Collective learning and optimal consensus decisions in social animal groups.
PLoS Computational Biology
Public Library of Science
This is the final version of the article. Available from Public Library of Science via the DOI in this record.
Learning has been studied extensively in the context of isolated individuals. However, many organisms are social and consequently make decisions both individually and as part of a collective. Reaching consensus necessarily means that a single option is chosen by the group, even when there are dissenting opinions. This decision-making process decouples the otherwise direct relationship between animals' preferences and their experiences (the outcomes of decisions). Instead, because an individual's learned preferences influence what others experience, and therefore learn about, collective decisions couple the learning processes between social organisms. This introduces a new, and previously unexplored, dynamical relationship between preference, action, experience and learning. Here we model collective learning within animal groups that make consensus decisions. We reveal how learning as part of a collective results in behavior that is fundamentally different from that learned in isolation, allowing grouping organisms to spontaneously (and indirectly) detect correlations between group members' observations of environmental cues, adjust strategy as a function of changing group size (even if that group size is not known to the individual), and achieve a decision accuracy that is very close to that which is provably optimal, regardless of environmental contingencies. Because these properties make minimal cognitive demands on individuals, collective learning, and the capabilities it affords, may be widespread among group-living organisms. Our work emphasizes the importance and need for theoretical and experimental work that considers the mechanism and consequences of learning in a social context.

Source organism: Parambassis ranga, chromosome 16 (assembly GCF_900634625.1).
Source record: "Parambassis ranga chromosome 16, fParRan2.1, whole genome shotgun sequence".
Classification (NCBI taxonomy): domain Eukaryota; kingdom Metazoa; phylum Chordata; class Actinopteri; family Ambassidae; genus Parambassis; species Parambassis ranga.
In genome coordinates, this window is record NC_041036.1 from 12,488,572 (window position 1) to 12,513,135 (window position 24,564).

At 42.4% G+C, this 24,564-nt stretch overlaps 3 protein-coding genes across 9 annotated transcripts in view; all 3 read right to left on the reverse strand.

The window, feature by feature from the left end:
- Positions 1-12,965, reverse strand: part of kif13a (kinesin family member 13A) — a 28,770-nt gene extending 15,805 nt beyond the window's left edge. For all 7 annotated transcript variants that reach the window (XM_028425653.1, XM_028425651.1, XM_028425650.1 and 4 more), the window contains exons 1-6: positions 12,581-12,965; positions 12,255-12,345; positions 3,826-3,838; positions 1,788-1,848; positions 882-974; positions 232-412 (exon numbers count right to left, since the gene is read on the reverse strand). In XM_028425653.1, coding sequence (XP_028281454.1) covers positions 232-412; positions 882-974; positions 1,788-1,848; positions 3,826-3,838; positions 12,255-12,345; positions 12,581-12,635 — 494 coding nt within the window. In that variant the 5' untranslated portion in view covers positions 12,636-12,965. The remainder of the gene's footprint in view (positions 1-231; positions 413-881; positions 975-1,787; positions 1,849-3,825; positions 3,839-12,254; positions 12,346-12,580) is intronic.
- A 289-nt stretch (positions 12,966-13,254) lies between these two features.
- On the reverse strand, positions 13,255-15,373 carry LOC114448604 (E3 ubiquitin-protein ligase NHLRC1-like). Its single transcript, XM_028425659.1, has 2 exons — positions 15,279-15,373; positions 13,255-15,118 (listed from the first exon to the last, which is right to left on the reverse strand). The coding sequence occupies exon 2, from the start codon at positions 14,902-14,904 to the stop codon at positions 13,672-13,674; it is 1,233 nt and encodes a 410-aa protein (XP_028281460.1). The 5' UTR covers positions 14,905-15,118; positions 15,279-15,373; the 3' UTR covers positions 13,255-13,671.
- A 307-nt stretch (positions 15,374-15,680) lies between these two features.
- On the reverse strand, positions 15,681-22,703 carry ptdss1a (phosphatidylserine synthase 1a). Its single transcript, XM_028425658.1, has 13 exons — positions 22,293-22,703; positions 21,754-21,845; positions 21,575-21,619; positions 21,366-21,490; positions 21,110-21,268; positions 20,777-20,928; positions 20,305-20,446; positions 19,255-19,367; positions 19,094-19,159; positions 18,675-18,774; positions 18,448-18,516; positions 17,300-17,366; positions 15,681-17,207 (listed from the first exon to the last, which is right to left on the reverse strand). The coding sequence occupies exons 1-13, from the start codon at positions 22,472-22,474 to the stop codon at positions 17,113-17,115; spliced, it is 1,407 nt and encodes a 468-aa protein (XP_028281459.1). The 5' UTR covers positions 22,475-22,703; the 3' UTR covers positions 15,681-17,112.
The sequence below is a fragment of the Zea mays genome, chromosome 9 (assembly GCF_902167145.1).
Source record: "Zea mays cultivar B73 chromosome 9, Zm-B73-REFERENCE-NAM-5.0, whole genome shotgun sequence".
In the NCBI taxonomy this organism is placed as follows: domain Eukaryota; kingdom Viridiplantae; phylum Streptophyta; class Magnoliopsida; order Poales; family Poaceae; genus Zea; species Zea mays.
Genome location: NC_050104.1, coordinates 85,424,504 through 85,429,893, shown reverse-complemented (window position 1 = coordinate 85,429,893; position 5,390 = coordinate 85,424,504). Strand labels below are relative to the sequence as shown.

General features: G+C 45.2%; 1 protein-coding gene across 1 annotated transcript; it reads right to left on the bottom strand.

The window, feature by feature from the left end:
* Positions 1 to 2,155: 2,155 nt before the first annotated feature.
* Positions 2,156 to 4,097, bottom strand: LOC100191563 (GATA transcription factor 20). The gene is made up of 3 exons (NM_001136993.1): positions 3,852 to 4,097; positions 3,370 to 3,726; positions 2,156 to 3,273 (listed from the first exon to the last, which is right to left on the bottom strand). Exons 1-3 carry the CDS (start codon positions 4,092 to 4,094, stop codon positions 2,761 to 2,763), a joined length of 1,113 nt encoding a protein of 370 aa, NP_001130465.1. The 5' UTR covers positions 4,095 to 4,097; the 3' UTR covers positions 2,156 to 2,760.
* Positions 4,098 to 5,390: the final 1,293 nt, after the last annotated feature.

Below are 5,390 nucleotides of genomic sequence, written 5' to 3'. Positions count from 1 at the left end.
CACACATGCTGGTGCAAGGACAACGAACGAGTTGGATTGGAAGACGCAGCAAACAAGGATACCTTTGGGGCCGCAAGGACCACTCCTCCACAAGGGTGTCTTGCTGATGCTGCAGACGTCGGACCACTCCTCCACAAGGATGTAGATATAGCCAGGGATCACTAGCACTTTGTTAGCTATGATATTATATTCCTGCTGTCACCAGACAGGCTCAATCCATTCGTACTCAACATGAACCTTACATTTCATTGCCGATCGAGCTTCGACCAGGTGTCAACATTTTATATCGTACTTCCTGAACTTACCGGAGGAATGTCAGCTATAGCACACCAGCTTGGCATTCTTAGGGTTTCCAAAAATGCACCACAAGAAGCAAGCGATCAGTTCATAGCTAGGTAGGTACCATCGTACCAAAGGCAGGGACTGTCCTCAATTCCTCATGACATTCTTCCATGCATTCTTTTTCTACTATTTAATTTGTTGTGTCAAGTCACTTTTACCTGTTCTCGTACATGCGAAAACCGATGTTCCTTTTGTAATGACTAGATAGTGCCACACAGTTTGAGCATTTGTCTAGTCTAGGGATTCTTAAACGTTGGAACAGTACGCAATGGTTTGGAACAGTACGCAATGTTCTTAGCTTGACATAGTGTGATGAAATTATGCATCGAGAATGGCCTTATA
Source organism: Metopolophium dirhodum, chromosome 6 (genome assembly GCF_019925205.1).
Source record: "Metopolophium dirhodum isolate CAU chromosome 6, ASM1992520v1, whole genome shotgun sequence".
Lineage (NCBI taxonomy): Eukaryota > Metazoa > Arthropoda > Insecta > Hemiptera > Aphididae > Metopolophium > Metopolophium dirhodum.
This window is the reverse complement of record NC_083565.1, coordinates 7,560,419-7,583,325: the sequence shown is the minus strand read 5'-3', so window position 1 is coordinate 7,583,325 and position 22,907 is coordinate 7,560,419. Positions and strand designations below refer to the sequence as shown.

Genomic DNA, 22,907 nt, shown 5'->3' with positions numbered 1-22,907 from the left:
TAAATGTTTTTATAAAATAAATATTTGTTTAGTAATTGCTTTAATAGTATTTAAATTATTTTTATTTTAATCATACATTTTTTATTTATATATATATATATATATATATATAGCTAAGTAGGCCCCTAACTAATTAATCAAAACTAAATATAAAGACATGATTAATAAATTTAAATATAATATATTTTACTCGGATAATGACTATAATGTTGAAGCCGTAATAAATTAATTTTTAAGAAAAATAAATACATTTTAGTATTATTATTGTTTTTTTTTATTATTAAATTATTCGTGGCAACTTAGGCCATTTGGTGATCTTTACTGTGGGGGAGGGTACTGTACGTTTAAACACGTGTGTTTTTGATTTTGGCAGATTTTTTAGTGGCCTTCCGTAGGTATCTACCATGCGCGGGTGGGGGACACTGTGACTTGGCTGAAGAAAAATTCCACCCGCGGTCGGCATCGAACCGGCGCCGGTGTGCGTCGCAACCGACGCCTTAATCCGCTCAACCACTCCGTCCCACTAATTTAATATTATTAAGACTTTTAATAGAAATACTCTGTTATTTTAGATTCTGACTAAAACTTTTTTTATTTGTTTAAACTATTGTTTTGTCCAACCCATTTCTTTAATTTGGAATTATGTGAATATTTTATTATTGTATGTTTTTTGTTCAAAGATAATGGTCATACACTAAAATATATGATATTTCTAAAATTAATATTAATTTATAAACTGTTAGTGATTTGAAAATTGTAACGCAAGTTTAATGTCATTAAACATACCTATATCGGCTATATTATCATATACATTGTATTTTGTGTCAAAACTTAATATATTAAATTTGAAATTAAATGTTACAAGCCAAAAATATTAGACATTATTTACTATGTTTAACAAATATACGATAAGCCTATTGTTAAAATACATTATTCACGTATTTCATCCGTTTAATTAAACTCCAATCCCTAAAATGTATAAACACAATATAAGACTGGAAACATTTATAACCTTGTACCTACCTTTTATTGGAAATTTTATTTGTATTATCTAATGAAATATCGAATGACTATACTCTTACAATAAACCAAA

This research was supported by a National Science Foundation Graduate Research Fellowship and National Science Foundation Doctoral Dissertation Improvement Grant 1210029 to ABK, a National Sciences and Engineering Research Council of Canada Fellowship to NM, and National Science Foundation Award PHY-0848755 and EAGER Grant IOS-1251585, Office of Naval Research Award N00014-09-1-1074, Army Research Office Grant W911NG-11-1-0385, and Human Frontiers Science Program Award RGP0065/2012 to IDC.
Research Support, Non-U.S. Gov't
Research Support, U.S. Gov't, Non-P.H.S.
Vol. 10, Iss. 8, pp. e1003762 -
Place of publication